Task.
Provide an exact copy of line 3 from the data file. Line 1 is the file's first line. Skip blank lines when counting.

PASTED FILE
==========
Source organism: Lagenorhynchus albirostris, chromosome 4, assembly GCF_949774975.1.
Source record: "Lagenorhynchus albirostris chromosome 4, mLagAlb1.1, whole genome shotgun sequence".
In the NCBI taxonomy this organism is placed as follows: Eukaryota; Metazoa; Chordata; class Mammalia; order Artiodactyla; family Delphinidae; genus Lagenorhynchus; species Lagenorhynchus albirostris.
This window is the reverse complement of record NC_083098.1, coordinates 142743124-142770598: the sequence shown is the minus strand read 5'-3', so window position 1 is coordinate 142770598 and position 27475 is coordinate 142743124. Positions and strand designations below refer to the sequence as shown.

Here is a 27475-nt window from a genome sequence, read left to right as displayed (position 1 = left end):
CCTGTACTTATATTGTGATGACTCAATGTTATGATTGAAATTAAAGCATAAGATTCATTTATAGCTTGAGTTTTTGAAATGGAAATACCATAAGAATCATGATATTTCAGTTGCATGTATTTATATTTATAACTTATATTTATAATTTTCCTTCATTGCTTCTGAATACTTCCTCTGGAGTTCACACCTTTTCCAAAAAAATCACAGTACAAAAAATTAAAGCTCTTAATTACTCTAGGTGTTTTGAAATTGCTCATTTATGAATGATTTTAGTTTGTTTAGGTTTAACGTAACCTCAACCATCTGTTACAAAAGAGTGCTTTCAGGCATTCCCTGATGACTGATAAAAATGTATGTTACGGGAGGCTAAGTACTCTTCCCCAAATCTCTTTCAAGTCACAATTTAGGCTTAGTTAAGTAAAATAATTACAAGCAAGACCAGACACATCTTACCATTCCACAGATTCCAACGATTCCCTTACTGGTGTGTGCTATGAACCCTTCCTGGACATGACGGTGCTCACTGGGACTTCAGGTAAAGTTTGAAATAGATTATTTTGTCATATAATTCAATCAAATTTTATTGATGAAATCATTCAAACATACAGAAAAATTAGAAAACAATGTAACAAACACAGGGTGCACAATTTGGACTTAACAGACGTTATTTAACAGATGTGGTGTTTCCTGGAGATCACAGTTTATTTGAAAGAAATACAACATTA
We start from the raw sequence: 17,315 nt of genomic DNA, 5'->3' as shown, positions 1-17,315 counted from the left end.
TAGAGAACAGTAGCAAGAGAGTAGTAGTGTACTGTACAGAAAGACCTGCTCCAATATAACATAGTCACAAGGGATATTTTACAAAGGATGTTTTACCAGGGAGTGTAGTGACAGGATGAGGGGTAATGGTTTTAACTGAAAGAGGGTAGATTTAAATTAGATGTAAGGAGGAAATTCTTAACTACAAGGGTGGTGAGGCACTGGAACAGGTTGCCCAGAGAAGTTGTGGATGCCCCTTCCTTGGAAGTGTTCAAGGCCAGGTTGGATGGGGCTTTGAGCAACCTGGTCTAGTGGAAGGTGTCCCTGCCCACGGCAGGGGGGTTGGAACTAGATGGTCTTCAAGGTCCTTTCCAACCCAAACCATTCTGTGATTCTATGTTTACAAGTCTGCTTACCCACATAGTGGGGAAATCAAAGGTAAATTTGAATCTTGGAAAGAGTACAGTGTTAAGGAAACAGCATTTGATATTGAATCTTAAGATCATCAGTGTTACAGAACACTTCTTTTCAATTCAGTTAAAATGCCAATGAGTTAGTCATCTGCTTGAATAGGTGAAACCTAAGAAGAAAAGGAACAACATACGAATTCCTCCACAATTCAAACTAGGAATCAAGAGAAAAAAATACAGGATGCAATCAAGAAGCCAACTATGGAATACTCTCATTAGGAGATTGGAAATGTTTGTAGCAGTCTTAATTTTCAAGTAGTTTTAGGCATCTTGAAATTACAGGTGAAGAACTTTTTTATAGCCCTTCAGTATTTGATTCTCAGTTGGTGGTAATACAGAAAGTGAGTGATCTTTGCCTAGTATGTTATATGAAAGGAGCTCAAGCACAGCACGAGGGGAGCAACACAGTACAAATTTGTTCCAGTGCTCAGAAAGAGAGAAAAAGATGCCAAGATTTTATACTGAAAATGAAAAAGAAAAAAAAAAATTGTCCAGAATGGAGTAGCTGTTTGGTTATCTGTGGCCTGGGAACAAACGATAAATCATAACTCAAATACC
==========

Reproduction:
In the NCBI taxonomy this organism is placed as follows: Eukaryota; Metazoa; Chordata; class Mammalia; order Artiodactyla; family Delphinidae; genus Lagenorhynchus; species Lagenorhynchus albirostris.